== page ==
Christmas Dangers for Pets: What to Look Out For

Christmas can be an extra special time for people and their pets. You might even be planning to bring in a brand new Christmas puppy or kitten to share your holiday cheer.

Key takeaways:
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    Christmas can be fun for your pet, but it can also be dangerous.
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    Many foods, plants, decorations, and even outdoor winter items can be potential Christmas pet hazards.
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    Keep an eye on your pet to make sure they don't eat anything that could hurt them.
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    Consider keeping outdoor pets inside to avoid grit burn and antifreeze poisoning.

However, if you have a furry friend around your house this holiday season, there are a few Christmas pet dangers to look out for. Especially since many emergency vet clinics are closed during the holidays.

Pet dangers you should be aware of

Did you know some of your favorite things about the holidays could be Christmas pet hazards?

Pets are exposed to all sorts of frights, including your lovely Christmas tree. From foods like minced pie, to plants and flowers, and holiday decor, here are a few ways to protect the animals you love this Christmas.

1. Food

You may want to think twice before giving your pet a taste of your holiday meal. While every pet is unique, there are a few definite “no-nos” when it comes to Christmas feasts.

For one, never give your Christmas pets desserts with nutmeg—it's toxic. Foods heavy in garlic and onion are, too. Fatty meals like Christmas ham or turkey are okay in moderation, but too much can cause pancreatitis in dogs.

As a general rule, ASCAP recommends keeping sweets away from your pets—even during the holidays.

Fruitcake

Fruitcake and guinea pigs don’t mix, and should be avoided. But fruitcake is not good for other pets either.

Many dried fruits like sultanas, grapes, and raisins are very bad for your dogs’ kidneys. And if you've ever wondered, “can cats eat sultanas?” The answer is no. Cats can have trouble digesting them, too.

Gravy

Gravy is full of onions, garlic, and many spices that no pet should have. While they’re safe for us, fatty rich sauces like gravy can be tough on your pet’s stomach.

Mince pie

Have you ever wondered, “are mince pies bad for dogs?” The answer is yes. While the meat in these pies might be fine, minced pies tend to include other ingredients like raisins that are dangerous to your pet.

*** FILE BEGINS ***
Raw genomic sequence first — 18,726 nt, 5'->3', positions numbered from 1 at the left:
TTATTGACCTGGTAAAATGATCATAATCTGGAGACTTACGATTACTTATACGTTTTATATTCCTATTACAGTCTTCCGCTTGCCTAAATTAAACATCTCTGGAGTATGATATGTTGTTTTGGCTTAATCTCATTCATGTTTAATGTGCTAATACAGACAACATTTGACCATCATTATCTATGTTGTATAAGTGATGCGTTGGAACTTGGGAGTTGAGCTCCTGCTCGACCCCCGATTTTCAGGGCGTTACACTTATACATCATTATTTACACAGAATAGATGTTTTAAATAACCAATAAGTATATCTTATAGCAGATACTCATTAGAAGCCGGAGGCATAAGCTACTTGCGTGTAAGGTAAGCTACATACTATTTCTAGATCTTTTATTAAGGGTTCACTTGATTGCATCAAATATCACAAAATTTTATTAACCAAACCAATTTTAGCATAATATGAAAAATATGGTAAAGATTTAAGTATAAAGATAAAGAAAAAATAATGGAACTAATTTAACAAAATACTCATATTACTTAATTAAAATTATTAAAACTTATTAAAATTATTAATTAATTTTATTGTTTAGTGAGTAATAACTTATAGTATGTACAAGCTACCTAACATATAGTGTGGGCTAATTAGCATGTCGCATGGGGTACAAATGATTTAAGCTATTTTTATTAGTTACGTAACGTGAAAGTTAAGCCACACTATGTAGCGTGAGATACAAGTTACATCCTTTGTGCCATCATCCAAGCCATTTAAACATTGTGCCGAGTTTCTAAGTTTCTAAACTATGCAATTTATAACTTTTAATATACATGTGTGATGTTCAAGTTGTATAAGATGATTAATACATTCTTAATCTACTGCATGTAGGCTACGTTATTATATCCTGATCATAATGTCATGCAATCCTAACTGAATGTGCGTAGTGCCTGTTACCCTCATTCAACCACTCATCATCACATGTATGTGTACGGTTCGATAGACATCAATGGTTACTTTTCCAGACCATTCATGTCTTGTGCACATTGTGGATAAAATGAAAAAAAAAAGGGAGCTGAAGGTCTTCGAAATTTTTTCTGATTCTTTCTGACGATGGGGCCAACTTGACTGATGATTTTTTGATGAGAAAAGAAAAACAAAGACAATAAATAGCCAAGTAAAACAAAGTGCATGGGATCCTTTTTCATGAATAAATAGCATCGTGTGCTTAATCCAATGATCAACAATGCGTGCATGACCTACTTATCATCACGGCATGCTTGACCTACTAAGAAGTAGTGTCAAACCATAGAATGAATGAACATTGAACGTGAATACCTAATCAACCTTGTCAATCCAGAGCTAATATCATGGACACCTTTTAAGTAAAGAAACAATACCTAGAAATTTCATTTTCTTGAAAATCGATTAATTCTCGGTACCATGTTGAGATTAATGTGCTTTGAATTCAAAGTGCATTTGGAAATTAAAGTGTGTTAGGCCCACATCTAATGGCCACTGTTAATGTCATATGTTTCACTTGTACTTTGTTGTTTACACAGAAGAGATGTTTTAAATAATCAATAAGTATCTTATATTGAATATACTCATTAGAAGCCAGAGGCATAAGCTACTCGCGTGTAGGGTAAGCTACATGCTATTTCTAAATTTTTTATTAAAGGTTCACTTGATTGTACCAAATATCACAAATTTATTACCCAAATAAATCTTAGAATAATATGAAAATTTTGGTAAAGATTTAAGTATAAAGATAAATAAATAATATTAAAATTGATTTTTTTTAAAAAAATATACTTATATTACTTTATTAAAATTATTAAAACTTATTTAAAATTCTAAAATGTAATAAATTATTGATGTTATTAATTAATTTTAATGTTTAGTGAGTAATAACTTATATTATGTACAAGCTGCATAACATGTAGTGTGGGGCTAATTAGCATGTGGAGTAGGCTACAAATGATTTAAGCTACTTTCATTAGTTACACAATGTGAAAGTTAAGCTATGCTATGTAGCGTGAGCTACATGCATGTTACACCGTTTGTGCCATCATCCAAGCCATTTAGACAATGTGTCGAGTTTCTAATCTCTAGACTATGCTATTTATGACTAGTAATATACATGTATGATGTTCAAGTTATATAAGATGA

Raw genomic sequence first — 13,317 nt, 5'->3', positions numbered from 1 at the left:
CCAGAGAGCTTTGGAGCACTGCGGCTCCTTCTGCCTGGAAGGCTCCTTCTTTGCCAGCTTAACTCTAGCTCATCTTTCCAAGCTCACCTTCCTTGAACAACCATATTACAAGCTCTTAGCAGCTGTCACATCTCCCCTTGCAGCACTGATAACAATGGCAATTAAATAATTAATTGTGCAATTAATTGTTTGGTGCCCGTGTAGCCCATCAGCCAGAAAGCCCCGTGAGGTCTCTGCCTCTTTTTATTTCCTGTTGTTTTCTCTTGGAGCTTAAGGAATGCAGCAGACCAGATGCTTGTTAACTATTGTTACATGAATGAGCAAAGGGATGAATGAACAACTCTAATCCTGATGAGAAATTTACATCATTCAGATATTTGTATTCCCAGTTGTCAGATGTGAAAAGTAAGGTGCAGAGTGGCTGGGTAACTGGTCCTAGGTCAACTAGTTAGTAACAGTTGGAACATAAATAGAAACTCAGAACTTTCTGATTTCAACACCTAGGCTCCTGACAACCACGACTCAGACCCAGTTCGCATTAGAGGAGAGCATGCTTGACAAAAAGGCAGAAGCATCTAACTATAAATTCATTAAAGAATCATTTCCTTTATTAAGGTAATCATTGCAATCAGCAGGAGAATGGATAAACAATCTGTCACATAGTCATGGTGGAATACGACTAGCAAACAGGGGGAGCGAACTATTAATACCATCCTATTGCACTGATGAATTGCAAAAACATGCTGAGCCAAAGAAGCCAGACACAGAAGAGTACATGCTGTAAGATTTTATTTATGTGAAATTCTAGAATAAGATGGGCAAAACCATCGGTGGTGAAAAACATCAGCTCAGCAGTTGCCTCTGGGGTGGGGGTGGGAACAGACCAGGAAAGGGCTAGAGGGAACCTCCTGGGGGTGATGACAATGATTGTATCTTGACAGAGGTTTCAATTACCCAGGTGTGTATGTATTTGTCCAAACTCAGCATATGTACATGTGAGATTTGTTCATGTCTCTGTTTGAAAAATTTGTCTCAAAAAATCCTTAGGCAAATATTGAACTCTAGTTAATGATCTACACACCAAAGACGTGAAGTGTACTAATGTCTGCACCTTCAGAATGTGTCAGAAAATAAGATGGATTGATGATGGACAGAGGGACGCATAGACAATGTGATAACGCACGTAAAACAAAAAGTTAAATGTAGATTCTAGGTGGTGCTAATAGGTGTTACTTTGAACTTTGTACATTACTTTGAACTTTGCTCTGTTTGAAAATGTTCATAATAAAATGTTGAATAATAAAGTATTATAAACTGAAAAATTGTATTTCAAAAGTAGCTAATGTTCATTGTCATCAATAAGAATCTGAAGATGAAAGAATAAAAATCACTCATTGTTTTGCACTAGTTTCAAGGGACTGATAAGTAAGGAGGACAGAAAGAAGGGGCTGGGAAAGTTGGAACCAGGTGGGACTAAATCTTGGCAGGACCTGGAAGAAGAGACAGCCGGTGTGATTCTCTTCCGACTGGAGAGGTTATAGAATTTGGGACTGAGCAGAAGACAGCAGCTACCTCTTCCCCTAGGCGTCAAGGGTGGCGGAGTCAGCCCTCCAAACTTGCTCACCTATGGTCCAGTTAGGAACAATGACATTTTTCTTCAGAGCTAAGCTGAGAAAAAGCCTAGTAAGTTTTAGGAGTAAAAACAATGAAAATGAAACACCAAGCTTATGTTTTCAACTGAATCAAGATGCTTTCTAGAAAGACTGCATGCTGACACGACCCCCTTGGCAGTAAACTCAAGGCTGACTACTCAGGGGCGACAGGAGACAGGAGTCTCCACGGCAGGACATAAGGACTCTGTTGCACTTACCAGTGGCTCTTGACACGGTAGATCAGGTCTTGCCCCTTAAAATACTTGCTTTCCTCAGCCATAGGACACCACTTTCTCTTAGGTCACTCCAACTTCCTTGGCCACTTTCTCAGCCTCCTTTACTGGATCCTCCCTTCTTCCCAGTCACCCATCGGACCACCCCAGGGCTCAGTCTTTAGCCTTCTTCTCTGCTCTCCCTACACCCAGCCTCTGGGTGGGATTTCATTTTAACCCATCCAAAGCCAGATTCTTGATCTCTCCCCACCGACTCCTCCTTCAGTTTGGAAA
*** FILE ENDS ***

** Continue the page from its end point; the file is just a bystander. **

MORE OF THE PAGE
Before you google, “what to do if dog eats mince pie,” call your vet. Even if your dog seems fine, you should get them checked out as soon as possible.

2. Plants

Many may have already Googled, “are Christmas trees poisonous to dogs?” But did you know there are several other plants your pets should avoid? Here we've listed 5 of the most common plants you’ll find during the holidays.

Evergreens

While evergreen trees are usually non-toxic to pets, the needles may cause nausea or diarrhea when digested.

Juniper

Juniper berries are poisonous for dogs and can cause abdominal pain for cats.

Flowers

If eaten, amaryllis, chrysanthemums and azaleas can all cause severe stomach problems for your cat or dog. Many types of lilies are even more dangerous. Ingesting them can cause liver failure or even death.

Holly

Make sure your pets don’t eat holly. It can cause nausea, vomiting and diarrhea.

Mistletoe

Luckily this décor is typically out of reach for most pets, but if ingested it can cause heart and stomach problems.

3. Decorations

Holiday decorations are fun to put up and nice to look at, but they may not be great for your pets. Christmas pet dangers can be all over your house, especially if your furry friend is quite curious, so be sure to keep an eye out.

Artificial trees

Even though these trees aren’t real, they can still cause stomach problems depending on what they are made of.

Christmas lights

Your pet may suffer an electric shock or mouth burns if they chew on the electrical cords from your holiday lights.

Tinsel

Cats love to sparkly things, but try to keep them away from these. Though they may not mean to swallow tinsel, it happens. Swallowing tinsel can lead to severe vomiting, dehydration, and even surgery.

4. Outdoor dangers

Christmas pet dangers aren’t just found inside the house. This is especially true for your dog or cat who might spend a lot of time outside. While you may prefer to de-ice your driveway for holiday guests, keep in mind that antifreeze chemicals could cause grit burn for dog and cat paws.

Also, antifreeze poisoning, if consumed, can be quite deadly for your cat or dog. Seizures, excessive urination and vomiting are all symptoms for antifreeze poisoning. If you suspect your pet may have antifreeze poisoning, make sure to get them to the emergency vet clinic as soon as you can.

How to keep your pet safe this Christmas

Christmas pet dangers can be scary and nerve-wracking, but there are things you can do to avoid any problems for your pet this holiday season.

Keep an eye on your pet. Many of the items your pet should avoid are only dangerous if ingested, so make sure no flowers, plants or other hazardous items go near their mouth.

Create a Christmas pet area. When you have guests over, try keeping your pet in an enclosed space, away from any potential dangers.

Have a vet on-call. Make sure you have a veterinary professional you can call in case of emergencies. Though many vet clinics are closed around the holidays, there are often one or two places available, if needed.

Don’t overfeed your pet. Some holiday foods, like turkey and chicken, are safe for dogs in small amounts, but only without seasonings.

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